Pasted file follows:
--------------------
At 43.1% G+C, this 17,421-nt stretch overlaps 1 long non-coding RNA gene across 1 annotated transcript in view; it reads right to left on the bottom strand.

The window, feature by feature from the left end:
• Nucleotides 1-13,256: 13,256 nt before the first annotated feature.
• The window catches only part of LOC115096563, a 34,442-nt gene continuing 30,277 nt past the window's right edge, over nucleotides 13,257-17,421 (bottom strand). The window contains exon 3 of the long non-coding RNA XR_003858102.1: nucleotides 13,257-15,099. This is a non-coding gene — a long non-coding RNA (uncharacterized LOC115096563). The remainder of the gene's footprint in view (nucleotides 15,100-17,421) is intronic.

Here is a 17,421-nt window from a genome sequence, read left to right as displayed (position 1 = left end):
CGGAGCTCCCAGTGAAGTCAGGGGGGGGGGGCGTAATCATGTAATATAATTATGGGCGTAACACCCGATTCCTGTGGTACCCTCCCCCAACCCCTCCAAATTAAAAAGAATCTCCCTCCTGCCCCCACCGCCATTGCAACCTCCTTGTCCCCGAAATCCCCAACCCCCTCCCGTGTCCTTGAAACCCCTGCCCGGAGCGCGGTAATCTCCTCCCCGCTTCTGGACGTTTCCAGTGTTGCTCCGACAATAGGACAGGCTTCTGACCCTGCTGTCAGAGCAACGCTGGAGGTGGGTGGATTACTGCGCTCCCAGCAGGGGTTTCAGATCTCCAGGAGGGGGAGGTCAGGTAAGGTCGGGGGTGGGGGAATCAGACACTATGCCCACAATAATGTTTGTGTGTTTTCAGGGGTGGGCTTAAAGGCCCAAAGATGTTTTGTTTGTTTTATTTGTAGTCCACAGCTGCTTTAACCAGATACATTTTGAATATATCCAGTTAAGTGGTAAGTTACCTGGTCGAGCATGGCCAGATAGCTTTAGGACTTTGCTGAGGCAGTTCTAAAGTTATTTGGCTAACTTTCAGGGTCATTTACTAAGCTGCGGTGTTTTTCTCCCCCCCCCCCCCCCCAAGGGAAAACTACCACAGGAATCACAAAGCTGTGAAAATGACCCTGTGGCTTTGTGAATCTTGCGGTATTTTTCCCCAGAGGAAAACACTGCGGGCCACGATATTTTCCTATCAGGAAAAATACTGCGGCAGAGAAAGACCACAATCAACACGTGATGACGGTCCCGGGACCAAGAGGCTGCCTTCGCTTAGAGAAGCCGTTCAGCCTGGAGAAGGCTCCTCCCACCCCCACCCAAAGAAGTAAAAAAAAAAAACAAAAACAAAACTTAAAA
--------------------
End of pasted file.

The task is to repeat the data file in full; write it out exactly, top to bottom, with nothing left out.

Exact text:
At 43.1% G+C, this 17,421-nt stretch overlaps 1 long non-coding RNA gene across 1 annotated transcript in view; it reads right to left on the bottom strand.

The window, feature by feature from the left end:
• Nucleotides 1-13,256: 13,256 nt before the first annotated feature.
• The window catches only part of LOC115096563, a 34,442-nt gene continuing 30,277 nt past the window's right edge, over nucleotides 13,257-17,421 (bottom strand). The window contains exon 3 of the long non-coding RNA XR_003858102.1: nucleotides 13,257-15,099. This is a non-coding gene — a long non-coding RNA (uncharacterized LOC115096563). The remainder of the gene's footprint in view (nucleotides 15,100-17,421) is intronic.

Here is a 17,421-nt window from a genome sequence, read left to right as displayed (position 1 = left end):
CGGAGCTCCCAGTGAAGTCAGGGGGGGGGGGCGTAATCATGTAATATAATTATGGGCGTAACACCCGATTCCTGTGGTACCCTCCCCCAACCCCTCCAAATTAAAAAGAATCTCCCTCCTGCCCCCACCGCCATTGCAACCTCCTTGTCCCCGAAATCCCCAACCCCCTCCCGTGTCCTTGAAACCCCTGCCCGGAGCGCGGTAATCTCCTCCCCGCTTCTGGACGTTTCCAGTGTTGCTCCGACAATAGGACAGGCTTCTGACCCTGCTGTCAGAGCAACGCTGGAGGTGGGTGGATTACTGCGCTCCCAGCAGGGGTTTCAGATCTCCAGGAGGGGGAGGTCAGGTAAGGTCGGGGGTGGGGGAATCAGACACTATGCCCACAATAATGTTTGTGTGTTTTCAGGGGTGGGCTTAAAGGCCCAAAGATGTTTTGTTTGTTTTATTTGTAGTCCACAGCTGCTTTAACCAGATACATTTTGAATATATCCAGTTAAGTGGTAAGTTACCTGGTCGAGCATGGCCAGATAGCTTTAGGACTTTGCTGAGGCAGTTCTAAAGTTATTTGGCTAACTTTCAGGGTCATTTACTAAGCTGCGGTGTTTTTCTCCCCCCCCCCCCCCCCAAGGGAAAACTACCACAGGAATCACAAAGCTGTGAAAATGACCCTGTGGCTTTGTGAATCTTGCGGTATTTTTCCCCAGAGGAAAACACTGCGGGCCACGATATTTTCCTATCAGGAAAAATACTGCGGCAGAGAAAGACCACAATCAACACGTGATGACGGTCCCGGGACCAAGAGGCTGCCTTCGCTTAGAGAAGCCGTTCAGCCTGGAGAAGGCTCCTCCCACCCCCACCCAAAGAAGTAAAAAAAAAAAACAAAAACAAAACTTAAAA